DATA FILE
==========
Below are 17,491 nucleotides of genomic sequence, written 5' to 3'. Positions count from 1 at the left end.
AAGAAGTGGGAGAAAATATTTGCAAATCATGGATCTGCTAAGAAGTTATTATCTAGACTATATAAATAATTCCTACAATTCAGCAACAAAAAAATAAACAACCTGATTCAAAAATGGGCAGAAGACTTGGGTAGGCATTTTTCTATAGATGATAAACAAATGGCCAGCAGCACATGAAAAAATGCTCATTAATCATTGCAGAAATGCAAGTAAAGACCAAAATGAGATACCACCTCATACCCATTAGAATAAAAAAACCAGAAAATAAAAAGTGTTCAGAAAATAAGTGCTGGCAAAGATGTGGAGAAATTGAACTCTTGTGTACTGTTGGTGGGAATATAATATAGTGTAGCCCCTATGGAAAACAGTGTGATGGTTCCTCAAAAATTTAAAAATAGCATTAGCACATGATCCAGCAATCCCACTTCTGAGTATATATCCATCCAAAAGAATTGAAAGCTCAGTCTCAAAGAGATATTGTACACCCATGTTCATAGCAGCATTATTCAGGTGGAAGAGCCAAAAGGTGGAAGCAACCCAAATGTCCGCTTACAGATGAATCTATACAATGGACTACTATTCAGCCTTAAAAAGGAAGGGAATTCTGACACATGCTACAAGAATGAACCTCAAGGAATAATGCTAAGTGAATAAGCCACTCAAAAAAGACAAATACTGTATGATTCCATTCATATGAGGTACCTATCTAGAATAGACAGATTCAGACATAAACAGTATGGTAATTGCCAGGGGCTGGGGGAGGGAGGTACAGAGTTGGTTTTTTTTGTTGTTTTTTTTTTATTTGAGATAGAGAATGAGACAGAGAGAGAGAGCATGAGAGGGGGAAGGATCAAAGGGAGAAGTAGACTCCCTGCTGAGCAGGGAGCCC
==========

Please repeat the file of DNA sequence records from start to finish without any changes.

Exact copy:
Below are 17,491 nucleotides of genomic sequence, written 5' to 3'. Positions count from 1 at the left end.
AAGAAGTGGGAGAAAATATTTGCAAATCATGGATCTGCTAAGAAGTTATTATCTAGACTATATAAATAATTCCTACAATTCAGCAACAAAAAAATAAACAACCTGATTCAAAAATGGGCAGAAGACTTGGGTAGGCATTTTTCTATAGATGATAAACAAATGGCCAGCAGCACATGAAAAAATGCTCATTAATCATTGCAGAAATGCAAGTAAAGACCAAAATGAGATACCACCTCATACCCATTAGAATAAAAAAACCAGAAAATAAAAAGTGTTCAGAAAATAAGTGCTGGCAAAGATGTGGAGAAATTGAACTCTTGTGTACTGTTGGTGGGAATATAATATAGTGTAGCCCCTATGGAAAACAGTGTGATGGTTCCTCAAAAATTTAAAAATAGCATTAGCACATGATCCAGCAATCCCACTTCTGAGTATATATCCATCCAAAAGAATTGAAAGCTCAGTCTCAAAGAGATATTGTACACCCATGTTCATAGCAGCATTATTCAGGTGGAAGAGCCAAAAGGTGGAAGCAACCCAAATGTCCGCTTACAGATGAATCTATACAATGGACTACTATTCAGCCTTAAAAAGGAAGGGAATTCTGACACATGCTACAAGAATGAACCTCAAGGAATAATGCTAAGTGAATAAGCCACTCAAAAAAGACAAATACTGTATGATTCCATTCATATGAGGTACCTATCTAGAATAGACAGATTCAGACATAAACAGTATGGTAATTGCCAGGGGCTGGGGGAGGGAGGTACAGAGTTGGTTTTTTTTGTTGTTTTTTTTTTATTTGAGATAGAGAATGAGACAGAGAGAGAGAGCATGAGAGGGGGAAGGATCAAAGGGAGAAGTAGACTCCCTGCTGAGCAGGGAGCCC